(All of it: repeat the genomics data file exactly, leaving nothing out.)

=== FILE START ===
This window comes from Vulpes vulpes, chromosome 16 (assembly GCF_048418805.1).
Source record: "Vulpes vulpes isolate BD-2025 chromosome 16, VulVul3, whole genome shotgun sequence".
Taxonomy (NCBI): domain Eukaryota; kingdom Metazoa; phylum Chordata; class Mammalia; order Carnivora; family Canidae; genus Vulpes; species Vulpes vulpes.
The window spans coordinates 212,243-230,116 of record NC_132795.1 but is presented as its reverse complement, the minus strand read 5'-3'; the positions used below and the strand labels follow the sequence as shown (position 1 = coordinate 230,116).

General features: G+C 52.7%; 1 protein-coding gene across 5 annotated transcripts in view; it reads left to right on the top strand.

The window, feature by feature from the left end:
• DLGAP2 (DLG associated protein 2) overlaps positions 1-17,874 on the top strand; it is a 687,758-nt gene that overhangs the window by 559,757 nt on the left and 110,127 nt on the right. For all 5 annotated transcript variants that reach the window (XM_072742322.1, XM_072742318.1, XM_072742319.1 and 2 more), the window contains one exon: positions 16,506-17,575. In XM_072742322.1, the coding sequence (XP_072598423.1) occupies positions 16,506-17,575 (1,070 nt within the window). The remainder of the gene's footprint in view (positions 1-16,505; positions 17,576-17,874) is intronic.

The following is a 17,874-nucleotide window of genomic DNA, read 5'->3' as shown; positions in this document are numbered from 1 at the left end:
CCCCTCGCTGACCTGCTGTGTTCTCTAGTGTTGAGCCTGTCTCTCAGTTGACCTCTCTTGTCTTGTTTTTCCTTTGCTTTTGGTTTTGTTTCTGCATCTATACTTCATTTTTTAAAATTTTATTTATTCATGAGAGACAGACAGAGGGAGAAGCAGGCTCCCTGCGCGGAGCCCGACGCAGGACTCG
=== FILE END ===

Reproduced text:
This window comes from Vulpes vulpes, chromosome 16 (assembly GCF_048418805.1).
Source record: "Vulpes vulpes isolate BD-2025 chromosome 16, VulVul3, whole genome shotgun sequence".
Taxonomy (NCBI): domain Eukaryota; kingdom Metazoa; phylum Chordata; class Mammalia; order Carnivora; family Canidae; genus Vulpes; species Vulpes vulpes.
The window spans coordinates 212,243-230,116 of record NC_132795.1 but is presented as its reverse complement, the minus strand read 5'-3'; the positions used below and the strand labels follow the sequence as shown (position 1 = coordinate 230,116).

General features: G+C 52.7%; 1 protein-coding gene across 5 annotated transcripts in view; it reads left to right on the top strand.

The window, feature by feature from the left end:
• DLGAP2 (DLG associated protein 2) overlaps positions 1-17,874 on the top strand; it is a 687,758-nt gene that overhangs the window by 559,757 nt on the left and 110,127 nt on the right. For all 5 annotated transcript variants that reach the window (XM_072742322.1, XM_072742318.1, XM_072742319.1 and 2 more), the window contains one exon: positions 16,506-17,575. In XM_072742322.1, the coding sequence (XP_072598423.1) occupies positions 16,506-17,575 (1,070 nt within the window). The remainder of the gene's footprint in view (positions 1-16,505; positions 17,576-17,874) is intronic.

The following is a 17,874-nucleotide window of genomic DNA, read 5'->3' as shown; positions in this document are numbered from 1 at the left end:
CCCCTCGCTGACCTGCTGTGTTCTCTAGTGTTGAGCCTGTCTCTCAGTTGACCTCTCTTGTCTTGTTTTTCCTTTGCTTTTGGTTTTGTTTCTGCATCTATACTTCATTTTTTAAAATTTTATTTATTCATGAGAGACAGACAGAGGGAGAAGCAGGCTCCCTGCGCGGAGCCCGACGCAGGACTCG